Long story short, the general idea behind running this deck is to play around your opponent’s AoE by either buffing your minions out of range (if it’s AoE that deals damage) or not overextending right before your opponent’s AoE turn. Put enough minions/power on the board to threaten them (around 4-5 minions should be perfect), but not enough to not have a refil in your hand. Ideally, you want to bait their AoEs first with your mid-sized boards and once they’re out, you go all in and try to close out the game quickly. Most of the time, you run more board refills than they run AoEs, so in theory you could take it slow, but at the same time you will need to take some risks simply because you’re on a clock. Once they get to the late game and THEIR win conditions, you probably won’t have a good answer against those.
Future Card Replacements for Treant Token Druid
Treant Druid is pretty close to a full-fledged build, but there are still some changes you might want to make. Here are the cards that you want to add if you have them:
- Force of Nature – After the card was nerfed back in the day, I didn’t ever think that it will find its place in a meta deck. But as it turns out, it’s really good because of the synergies. 3x Treant is solid for 5 mana, it’s a semi-board flood, at 5 mana it has synergy with Garden Gnome and – of course – it makes your Aeroponics cost 0.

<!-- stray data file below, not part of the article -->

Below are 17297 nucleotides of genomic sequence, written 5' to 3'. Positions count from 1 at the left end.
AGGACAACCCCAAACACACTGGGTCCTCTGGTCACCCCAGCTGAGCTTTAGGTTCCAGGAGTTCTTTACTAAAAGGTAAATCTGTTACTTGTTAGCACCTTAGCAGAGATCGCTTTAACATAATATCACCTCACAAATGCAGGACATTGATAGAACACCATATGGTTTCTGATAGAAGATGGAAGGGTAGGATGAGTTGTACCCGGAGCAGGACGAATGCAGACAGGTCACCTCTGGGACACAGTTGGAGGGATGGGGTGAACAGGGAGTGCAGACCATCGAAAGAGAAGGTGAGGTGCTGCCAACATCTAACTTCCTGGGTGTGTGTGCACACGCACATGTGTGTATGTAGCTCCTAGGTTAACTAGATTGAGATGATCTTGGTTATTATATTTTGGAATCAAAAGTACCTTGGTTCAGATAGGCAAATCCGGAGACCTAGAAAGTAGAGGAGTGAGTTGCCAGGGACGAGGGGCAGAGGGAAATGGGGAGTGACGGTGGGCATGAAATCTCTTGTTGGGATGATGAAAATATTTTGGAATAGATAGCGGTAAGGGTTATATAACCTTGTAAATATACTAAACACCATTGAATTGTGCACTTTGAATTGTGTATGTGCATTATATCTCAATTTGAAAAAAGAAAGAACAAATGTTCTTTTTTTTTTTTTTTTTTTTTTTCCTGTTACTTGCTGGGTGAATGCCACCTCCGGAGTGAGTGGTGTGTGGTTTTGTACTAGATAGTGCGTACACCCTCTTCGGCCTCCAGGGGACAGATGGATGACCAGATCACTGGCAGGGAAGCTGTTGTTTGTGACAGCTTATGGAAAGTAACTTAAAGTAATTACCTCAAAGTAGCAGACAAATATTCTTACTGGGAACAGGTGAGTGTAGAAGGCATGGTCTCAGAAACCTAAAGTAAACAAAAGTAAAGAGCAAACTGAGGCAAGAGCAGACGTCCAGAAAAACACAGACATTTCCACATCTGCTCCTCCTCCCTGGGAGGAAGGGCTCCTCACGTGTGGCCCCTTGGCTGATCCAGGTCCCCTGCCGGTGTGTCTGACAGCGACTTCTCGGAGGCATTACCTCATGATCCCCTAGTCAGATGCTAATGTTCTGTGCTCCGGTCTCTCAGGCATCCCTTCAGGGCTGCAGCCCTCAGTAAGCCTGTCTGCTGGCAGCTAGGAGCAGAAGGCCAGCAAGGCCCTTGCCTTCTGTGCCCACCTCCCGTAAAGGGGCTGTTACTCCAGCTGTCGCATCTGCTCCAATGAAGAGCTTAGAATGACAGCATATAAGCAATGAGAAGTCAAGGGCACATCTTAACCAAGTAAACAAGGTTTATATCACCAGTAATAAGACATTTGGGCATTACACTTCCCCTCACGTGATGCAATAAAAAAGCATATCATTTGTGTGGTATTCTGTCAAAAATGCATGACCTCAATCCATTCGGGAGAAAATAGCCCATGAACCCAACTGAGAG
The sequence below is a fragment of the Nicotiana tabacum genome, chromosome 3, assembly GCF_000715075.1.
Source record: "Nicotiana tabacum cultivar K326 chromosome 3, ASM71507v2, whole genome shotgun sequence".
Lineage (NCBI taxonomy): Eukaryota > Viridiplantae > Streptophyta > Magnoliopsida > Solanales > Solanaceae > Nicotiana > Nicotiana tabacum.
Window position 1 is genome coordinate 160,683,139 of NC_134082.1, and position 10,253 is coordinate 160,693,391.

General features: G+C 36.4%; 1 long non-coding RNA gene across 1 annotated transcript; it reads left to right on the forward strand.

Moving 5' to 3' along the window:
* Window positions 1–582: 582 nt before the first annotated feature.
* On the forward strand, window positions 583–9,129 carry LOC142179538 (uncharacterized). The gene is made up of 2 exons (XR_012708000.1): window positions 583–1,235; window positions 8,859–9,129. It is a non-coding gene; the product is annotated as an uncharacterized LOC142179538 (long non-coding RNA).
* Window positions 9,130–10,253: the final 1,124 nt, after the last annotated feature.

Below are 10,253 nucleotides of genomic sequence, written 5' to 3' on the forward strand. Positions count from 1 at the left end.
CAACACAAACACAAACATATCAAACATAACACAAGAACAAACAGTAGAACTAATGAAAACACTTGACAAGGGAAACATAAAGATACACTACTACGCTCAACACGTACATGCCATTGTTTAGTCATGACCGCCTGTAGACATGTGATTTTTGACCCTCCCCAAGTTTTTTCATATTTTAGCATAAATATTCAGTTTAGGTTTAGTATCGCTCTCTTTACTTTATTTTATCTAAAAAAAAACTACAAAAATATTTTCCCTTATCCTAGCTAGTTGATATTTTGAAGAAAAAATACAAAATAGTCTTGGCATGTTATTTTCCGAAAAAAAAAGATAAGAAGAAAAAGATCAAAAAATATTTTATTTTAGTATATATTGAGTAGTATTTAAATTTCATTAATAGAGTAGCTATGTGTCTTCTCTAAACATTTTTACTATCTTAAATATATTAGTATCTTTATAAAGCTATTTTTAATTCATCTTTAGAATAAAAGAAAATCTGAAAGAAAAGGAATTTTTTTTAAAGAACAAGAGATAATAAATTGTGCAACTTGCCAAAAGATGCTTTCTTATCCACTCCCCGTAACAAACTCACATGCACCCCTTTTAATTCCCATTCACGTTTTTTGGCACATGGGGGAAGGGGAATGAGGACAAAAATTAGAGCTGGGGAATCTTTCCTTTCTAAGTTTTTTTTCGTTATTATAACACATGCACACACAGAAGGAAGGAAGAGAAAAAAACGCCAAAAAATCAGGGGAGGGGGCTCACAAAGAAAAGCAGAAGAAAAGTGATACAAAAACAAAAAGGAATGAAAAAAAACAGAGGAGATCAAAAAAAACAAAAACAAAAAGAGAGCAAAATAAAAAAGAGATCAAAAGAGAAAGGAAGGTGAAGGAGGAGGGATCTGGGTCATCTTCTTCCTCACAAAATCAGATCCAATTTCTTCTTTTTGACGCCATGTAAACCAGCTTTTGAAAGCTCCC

- Goru the Mightree – While it’s mostly a meta call, it should, on average, make your deck stronger. The card is great in slower matchups – if you can last long enough, getting your Treants up to 3/3 makes them much more scary. They deal more damage, but also survive a lot of AoEs they wouldn’t otherwise. And even against Aggro, in the end it’s a 5/10 Taunt.
And here are your flex cards that you can take out in order to run the ones listed above (try to sort of match them mana-wise to not mess up your curve):